Feature Selection and Modeling
Many features can be extracted from a high-throughput image, but using all the features to analyze an image will lead to overfitting. The best features can be selected by dimensionality reduction to improve the efficiency of the model. The methods of feature selection can be divided into three categories: filter, wrapper, and embedded (36). The goal of radiomics is to establish a prediction model for clinical outcomes from selected features. The modeling methods include logistic regression, k-nearest neighbor, decision trees, ensemble learning, and support vector machines. It is recommended to test the effectiveness of several forecasting models to select the model with the best performance (37).
The prediction model can be validated by internal cross-validation, such that the model can be further optimized and the prediction performance can be maximized. Validation of the model should be carried out in a separate cohort (37). For differentiation analysis, the receiver operating characteristic (ROC) curve is the most commonly used method to evaluate the performance of the model. The area under the ROC curve (AUC) or the sensitivity and specificity of the model can be used to evaluate whether the model can predict clinical outcomes. For survival analysis, the concordance index (C-index) and the time-related ROC curve are usually used for validation (38).
Diagnosis and Differentiation
At present, the diagnosis of HCC is mainly based on imaging methods such as MRI, CT, and ultrasound. Because HCC has a typical enhancement mode, contrast-enhanced CT and dynamic contrast-enhanced MRI play important roles in the diagnosis of HCC (39–42). The European Association for the Study of the Liver standard (40) and the Liver Imaging Reporting and Data System (43) are widely recognized. However, the evaluation of imaging features may be subjective because radiologists have different experiences and different familiarities with the system (44, 45). Radiomics has important application value in the diagnosis of solid tumors because it uses advanced image processing technology to extract high-throughput data and quantitative analysis of tumor behavior and heterogeneity (6, 46–51).
Radiomics signatures based on conventional precontrast T1-weighted imaging, postcontrast T1-weighted imaging, T2-weighted imaging, diffusion-weighted imaging (DWI), and intravoxel incoherent motion (IVIM), whether alone or in combination with clinical data, are all valuable for HCC differentiation (52–59), and their differentiation efficiency is almost equal to that of experienced radiologists (10-year experience) (52). HCC, intrahepatic cholangiocarcinoma (ICC), and HCC-ICC have common risk factors (60, 61), and their typical qualitative MRI features may overlap (24, 62–64). Therefore, the conventional MRI diagnosis of HCC is still uncertain. According to Liu et al. (54), the imaging features extracted from MR images have great potential to differentiate combined hepatocellular cholangiocarcinoma from cholangiocarcinoma and HCC, showing a maximum AUC of 0.77. Recently, Zhu et al. (56) studied the application value of histogram features on IVIM-DWI in the differential diagnosis of HCC. They found that the histogram parameters of IVIM-DWI could distinguish hepatic hemangiomas, hepatic cysts, and HCC and that the volume of the pseudodiffusion coefficient and perfusion fraction had better diagnostic value than other histogram parameters (56).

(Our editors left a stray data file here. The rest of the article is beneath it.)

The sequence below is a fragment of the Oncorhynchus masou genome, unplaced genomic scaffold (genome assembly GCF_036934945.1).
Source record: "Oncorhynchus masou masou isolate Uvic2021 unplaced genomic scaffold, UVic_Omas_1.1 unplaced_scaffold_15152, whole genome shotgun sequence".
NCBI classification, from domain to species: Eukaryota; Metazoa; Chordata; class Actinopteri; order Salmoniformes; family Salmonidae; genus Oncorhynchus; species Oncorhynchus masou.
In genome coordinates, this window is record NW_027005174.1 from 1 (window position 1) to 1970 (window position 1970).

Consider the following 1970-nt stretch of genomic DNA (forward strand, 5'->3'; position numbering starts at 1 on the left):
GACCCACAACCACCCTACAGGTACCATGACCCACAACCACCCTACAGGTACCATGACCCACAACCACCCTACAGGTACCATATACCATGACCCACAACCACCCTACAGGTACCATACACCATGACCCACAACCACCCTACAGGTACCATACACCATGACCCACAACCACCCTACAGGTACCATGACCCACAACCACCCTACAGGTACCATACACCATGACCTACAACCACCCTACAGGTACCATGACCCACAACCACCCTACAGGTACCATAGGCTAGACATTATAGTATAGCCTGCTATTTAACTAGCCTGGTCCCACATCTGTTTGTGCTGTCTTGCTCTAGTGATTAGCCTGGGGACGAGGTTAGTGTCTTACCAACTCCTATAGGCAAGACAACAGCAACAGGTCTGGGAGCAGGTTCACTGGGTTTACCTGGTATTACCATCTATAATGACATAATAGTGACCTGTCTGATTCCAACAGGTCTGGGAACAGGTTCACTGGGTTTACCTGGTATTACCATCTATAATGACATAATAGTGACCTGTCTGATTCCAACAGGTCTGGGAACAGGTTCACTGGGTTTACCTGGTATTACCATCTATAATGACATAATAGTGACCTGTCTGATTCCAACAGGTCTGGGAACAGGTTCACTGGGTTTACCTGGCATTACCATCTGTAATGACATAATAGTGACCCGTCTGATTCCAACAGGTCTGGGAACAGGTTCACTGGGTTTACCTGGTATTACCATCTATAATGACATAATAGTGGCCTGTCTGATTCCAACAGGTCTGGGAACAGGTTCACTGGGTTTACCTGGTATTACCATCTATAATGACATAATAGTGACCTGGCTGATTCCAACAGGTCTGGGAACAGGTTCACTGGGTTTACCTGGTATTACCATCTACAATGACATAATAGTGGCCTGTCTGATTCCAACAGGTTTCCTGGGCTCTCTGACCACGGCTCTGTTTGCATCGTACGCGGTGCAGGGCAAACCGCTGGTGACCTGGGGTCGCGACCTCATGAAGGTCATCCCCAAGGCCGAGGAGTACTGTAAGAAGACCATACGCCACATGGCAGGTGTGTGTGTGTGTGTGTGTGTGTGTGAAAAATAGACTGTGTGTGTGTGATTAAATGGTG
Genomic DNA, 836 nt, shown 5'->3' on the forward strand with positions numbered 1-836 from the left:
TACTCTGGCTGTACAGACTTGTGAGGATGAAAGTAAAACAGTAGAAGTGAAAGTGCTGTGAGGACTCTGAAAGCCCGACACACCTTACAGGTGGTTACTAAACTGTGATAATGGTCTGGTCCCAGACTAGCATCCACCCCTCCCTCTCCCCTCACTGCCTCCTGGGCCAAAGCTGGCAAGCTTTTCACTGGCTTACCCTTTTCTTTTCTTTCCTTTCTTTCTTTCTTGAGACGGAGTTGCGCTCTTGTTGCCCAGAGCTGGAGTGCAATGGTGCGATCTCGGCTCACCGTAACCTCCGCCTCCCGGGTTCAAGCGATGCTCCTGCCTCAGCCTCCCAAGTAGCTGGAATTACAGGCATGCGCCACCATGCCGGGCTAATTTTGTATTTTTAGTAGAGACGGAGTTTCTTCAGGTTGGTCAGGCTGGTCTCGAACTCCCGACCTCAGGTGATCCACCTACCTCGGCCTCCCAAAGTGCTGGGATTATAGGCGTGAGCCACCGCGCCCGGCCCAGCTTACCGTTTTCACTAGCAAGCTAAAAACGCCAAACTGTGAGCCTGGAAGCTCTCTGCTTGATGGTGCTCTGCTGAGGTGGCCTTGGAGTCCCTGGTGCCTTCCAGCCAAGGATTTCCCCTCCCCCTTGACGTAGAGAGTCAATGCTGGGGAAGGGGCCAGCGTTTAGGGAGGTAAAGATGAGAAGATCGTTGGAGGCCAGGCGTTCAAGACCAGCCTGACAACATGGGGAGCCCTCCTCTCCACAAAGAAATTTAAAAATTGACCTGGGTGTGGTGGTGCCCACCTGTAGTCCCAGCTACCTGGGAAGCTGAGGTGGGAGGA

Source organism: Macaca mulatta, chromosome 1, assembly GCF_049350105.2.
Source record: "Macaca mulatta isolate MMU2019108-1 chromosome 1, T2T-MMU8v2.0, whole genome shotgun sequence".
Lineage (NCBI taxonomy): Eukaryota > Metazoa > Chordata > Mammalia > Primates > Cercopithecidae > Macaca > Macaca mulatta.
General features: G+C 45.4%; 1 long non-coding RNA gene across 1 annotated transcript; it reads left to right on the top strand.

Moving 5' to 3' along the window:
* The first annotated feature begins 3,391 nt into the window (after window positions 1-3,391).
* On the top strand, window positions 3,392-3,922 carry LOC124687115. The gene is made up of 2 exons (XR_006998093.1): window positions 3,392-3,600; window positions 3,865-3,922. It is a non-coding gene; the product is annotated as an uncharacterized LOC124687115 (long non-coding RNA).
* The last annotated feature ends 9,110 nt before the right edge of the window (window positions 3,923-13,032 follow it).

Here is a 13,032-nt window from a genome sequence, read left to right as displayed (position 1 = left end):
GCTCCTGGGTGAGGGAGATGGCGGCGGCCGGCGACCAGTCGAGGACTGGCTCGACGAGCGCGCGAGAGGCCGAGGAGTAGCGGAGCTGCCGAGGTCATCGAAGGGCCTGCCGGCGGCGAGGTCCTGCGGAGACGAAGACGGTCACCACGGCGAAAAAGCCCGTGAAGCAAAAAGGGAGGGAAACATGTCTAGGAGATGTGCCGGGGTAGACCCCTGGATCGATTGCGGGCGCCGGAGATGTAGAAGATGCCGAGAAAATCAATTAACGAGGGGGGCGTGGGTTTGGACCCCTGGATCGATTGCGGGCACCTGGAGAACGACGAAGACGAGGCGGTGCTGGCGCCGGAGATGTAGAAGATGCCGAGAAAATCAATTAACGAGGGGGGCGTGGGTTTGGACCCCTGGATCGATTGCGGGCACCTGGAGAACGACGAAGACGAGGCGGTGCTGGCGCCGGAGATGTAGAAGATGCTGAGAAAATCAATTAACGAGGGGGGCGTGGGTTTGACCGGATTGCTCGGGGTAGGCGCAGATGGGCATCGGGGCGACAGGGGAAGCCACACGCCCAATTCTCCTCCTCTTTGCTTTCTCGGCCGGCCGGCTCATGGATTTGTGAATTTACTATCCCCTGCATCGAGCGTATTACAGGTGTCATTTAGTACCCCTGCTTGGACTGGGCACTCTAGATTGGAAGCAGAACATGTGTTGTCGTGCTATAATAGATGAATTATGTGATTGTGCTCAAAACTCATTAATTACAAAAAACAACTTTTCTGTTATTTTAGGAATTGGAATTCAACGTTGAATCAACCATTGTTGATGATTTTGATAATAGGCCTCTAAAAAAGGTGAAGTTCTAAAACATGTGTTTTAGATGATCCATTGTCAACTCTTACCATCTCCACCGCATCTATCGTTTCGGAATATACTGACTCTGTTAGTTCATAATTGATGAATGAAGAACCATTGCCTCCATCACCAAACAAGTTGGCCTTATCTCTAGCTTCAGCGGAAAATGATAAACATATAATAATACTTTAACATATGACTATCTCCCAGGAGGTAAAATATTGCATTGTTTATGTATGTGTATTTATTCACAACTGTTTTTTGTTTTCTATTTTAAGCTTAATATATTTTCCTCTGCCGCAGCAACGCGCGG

In recent years, DL technology has been developed and has achieved excellent performance in the classification of hepatic lesions (65–71). Hamm CA et al. (65) developed a proof-of-concept convolutional neural network (CNN)-based DL system and classified 494 hepatic lesions from six categories on MRI. The system demonstrated 92% accuracy, 92% sensitivity and 98% specificity, and their results showed a 90% sensitivity for classifying HCC compared to 60%/70% for radiologists.
The histological grading of HCC is key to determining the best treatment scheme and prognosis of a patient. High-grade HCC patients have a higher intrahepatic relapse rate than low-grade HCC patients (72, 73), and most high-grade HCC patients need larger safe resection margins and more frequent postoperative follow-up visits (74, 75). The radiomic features of precontrast T1-weighted imaging, postcontrast T1-weighted imaging, and T2-weighted imaging, whether alone or in combination with clinical data (76), are all valuable for identifying poorly differentiated HCC (13, 76–80). In addition, recent studies have shown the application value of functional MRI radiomics based on IVIM-DWI in predicting the pathological grade of HCC (12, 81, 82). Shi et al. (82)performed MRI on 52 HCC patients and extracted histogram indices from IVIM parameter maps. Eighteen IVIM histogram indices showed the capacity to differentiate histopathological grades. By establishing a diagnostic model based on logistic regression and integrating different histogram indices showing significant differences between different subgroups, the maximum diagnostic power for distinguishing HCC histological grades was obtained (AUC=0.917). This study indicated that histogram indices extracted from IVIM parameter maps had great potential in predicting histopathological grade (82). Geng et al. (12) extracted 107 radiomic features from SWI images of 53 HCC patients and Spearman correlation coefficients were used to evaluate the correlation between SWI radiomic features and histopathology. They found that the SWI radiomic features were significantly correlated with histopathological grades.